I attended a great party this past Tuesday evening--The Imagine News Imaginnaire Awards event. It was quite the shin-dig! Several thriving individuals were the happy award recipients:
- Roger Lyons, veteran of a 35-year television career and, for the last 12 years, Director of Commercial Production for BZ Productions, the commercial production unit for the CBS Boston television stations. He is best known for his work with the National Academy of Television Arts & Sciences over the last 20-years.
- William J. Murphy, Rhode Island Speaker of the House, and champion and sponsor of Film Tax Incentives in Rhode Island, the first New England State to pass such legislation. His leadership and vision spotlighted successfully incentivizing New England while providing thousands of opportunities to the filmmaking industry.
- Don Packer, award-winning editor, musician, and co-owner of Engine Room, a full service broadcast design and post production facility in Boston. He is also a founding member of the Massachusetts Production Coalition (MPC) and general all-around cheerleader for the industry and those in it.
- Carolyn Pickman, very successful casting director who has helped hundreds of New England actors work. Her casting credits include “Brotherhood,” FEVER PITCH, GOOD WILL HUNTING, and THE BOX. In 2004, she was awarded the Artios Award for Outstanding Achievement in Local Casting for Clint Eastwood’s MYSTIC RIVER.
- Ernest Thompson, Academy Award winning writer of American treasure, ON GOLDEN POND (which also won Golden Globe and Writer’s Guild Awards). He acts, directs and mentors aspiring playwrights at his summer camp in New Hampshire, very near to where ON GOLDEN POND was filmed.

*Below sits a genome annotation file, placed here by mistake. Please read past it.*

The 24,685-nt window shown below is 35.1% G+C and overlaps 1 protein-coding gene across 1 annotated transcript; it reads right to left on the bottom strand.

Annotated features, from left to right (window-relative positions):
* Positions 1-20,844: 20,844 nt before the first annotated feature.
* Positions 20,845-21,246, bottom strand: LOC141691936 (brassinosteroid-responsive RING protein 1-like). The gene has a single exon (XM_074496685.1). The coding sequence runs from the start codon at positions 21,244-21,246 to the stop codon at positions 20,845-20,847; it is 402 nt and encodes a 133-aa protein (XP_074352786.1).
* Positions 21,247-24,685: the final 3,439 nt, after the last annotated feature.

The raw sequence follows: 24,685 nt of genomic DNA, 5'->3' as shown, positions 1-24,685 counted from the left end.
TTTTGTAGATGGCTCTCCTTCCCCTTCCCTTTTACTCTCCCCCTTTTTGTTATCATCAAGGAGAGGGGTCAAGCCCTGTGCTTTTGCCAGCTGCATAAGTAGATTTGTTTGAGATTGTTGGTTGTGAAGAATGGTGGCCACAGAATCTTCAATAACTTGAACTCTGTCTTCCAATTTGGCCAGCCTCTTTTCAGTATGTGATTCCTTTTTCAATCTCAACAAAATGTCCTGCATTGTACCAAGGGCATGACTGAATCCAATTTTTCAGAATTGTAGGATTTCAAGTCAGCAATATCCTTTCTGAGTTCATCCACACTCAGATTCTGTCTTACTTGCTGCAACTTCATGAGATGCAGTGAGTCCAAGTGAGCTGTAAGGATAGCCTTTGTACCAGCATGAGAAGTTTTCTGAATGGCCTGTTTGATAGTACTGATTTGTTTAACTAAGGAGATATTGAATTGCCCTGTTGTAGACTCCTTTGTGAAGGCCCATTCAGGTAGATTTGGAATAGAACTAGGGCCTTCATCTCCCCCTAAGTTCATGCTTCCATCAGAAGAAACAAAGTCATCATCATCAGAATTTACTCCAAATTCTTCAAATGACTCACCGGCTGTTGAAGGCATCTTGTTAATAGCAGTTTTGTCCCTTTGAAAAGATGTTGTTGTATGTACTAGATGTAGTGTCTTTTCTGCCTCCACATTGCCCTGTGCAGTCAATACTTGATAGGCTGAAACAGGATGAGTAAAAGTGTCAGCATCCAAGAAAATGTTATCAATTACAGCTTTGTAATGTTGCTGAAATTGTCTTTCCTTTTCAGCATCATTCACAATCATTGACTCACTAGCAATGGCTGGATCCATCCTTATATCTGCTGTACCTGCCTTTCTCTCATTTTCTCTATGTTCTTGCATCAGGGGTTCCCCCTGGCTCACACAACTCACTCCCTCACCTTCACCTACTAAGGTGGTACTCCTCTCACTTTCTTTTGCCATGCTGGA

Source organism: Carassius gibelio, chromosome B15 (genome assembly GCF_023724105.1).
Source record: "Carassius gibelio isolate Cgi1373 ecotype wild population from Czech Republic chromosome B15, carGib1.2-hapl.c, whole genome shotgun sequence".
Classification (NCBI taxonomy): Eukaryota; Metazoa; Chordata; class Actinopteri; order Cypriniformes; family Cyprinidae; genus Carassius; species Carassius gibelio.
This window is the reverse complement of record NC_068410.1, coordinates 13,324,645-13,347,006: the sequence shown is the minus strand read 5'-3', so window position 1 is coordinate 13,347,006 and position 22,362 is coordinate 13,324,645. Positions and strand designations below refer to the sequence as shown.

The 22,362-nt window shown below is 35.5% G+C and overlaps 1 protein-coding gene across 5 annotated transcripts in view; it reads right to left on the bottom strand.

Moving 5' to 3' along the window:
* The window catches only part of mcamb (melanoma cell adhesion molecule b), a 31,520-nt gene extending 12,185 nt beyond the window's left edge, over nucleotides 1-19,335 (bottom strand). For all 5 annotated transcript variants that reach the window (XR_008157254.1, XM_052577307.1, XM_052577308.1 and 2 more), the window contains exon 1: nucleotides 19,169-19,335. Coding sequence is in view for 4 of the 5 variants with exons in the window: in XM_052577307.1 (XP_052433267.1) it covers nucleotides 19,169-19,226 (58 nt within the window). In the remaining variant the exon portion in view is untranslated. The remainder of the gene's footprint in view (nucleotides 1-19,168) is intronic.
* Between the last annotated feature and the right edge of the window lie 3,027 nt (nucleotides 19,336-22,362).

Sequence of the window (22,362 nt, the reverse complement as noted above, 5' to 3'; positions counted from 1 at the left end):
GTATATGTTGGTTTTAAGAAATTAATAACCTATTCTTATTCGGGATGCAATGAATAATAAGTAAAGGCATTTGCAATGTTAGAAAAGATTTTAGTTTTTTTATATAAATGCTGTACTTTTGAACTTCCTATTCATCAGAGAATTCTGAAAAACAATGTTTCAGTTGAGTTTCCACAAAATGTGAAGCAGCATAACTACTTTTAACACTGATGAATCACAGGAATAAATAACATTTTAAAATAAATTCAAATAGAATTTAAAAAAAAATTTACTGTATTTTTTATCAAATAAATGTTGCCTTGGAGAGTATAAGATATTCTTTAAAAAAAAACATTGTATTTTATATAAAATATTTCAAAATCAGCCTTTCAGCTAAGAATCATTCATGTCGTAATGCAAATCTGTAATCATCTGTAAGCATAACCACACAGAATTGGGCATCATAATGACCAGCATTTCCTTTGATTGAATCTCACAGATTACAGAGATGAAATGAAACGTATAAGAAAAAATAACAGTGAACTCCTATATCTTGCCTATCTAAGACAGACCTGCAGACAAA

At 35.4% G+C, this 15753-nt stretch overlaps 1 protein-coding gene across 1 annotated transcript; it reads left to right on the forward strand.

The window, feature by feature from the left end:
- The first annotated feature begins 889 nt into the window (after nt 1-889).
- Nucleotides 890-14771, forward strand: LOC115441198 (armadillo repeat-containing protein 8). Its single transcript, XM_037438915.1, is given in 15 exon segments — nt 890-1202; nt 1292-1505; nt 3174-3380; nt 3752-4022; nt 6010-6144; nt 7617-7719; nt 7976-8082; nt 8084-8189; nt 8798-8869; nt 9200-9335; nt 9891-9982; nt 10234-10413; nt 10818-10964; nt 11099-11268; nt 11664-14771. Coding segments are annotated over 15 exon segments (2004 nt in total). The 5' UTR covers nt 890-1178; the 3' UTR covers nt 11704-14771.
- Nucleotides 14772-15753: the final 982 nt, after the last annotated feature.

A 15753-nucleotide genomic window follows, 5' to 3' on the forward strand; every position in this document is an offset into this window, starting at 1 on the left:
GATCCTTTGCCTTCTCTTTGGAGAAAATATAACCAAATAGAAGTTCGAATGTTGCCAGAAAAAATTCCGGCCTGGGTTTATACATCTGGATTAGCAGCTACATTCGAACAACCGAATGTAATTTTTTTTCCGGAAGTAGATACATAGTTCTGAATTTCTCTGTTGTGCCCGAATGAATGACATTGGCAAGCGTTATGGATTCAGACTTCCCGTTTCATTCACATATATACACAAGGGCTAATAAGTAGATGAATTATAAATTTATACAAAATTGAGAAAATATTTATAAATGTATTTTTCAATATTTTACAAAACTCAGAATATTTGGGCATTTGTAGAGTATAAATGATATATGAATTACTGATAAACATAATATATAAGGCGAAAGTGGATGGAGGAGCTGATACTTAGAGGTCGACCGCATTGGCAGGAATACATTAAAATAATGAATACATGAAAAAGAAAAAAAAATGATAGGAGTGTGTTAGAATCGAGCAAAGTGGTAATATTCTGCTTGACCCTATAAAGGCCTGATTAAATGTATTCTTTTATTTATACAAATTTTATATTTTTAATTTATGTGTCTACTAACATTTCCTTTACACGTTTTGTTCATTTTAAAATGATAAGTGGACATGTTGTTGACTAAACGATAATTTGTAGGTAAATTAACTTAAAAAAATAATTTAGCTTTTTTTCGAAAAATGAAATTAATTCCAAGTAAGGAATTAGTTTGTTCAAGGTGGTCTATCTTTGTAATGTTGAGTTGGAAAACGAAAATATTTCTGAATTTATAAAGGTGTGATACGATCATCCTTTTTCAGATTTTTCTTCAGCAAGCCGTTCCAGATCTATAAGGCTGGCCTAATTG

Well, it seems the official opening of 27 Dresses has been pushed back. Originally, the date was to have been today, January 11, 2008. But now, according to a commercial I just saw this morning, the date is Friday, January 18, 2008. Lucky for those of us in larger cities, there will be "special screenings" this weekend! And, since I have it on good authority that my part as the Scuba Bride has made it into the movie, I'm going to try to catch one of them.
Thank you for contributing to the IMDb. A detailed receipt for your update is included below. The information you supplied has been passed to the IMDb data managers for verification.So, now I await verification. I didn't include a link to my blog in my email message to the IMDB chieftains. Perhaps I should have. I have faith, though, that the IMDB data verification managers know how to use search engines to browse the various pages of the World Wide Web, and they will come across my blog and the 27 Dresses-associated entries--hopefully.
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Actress Credits - Add
Title: 27 Dresses (2008)
Character: Scuba Bride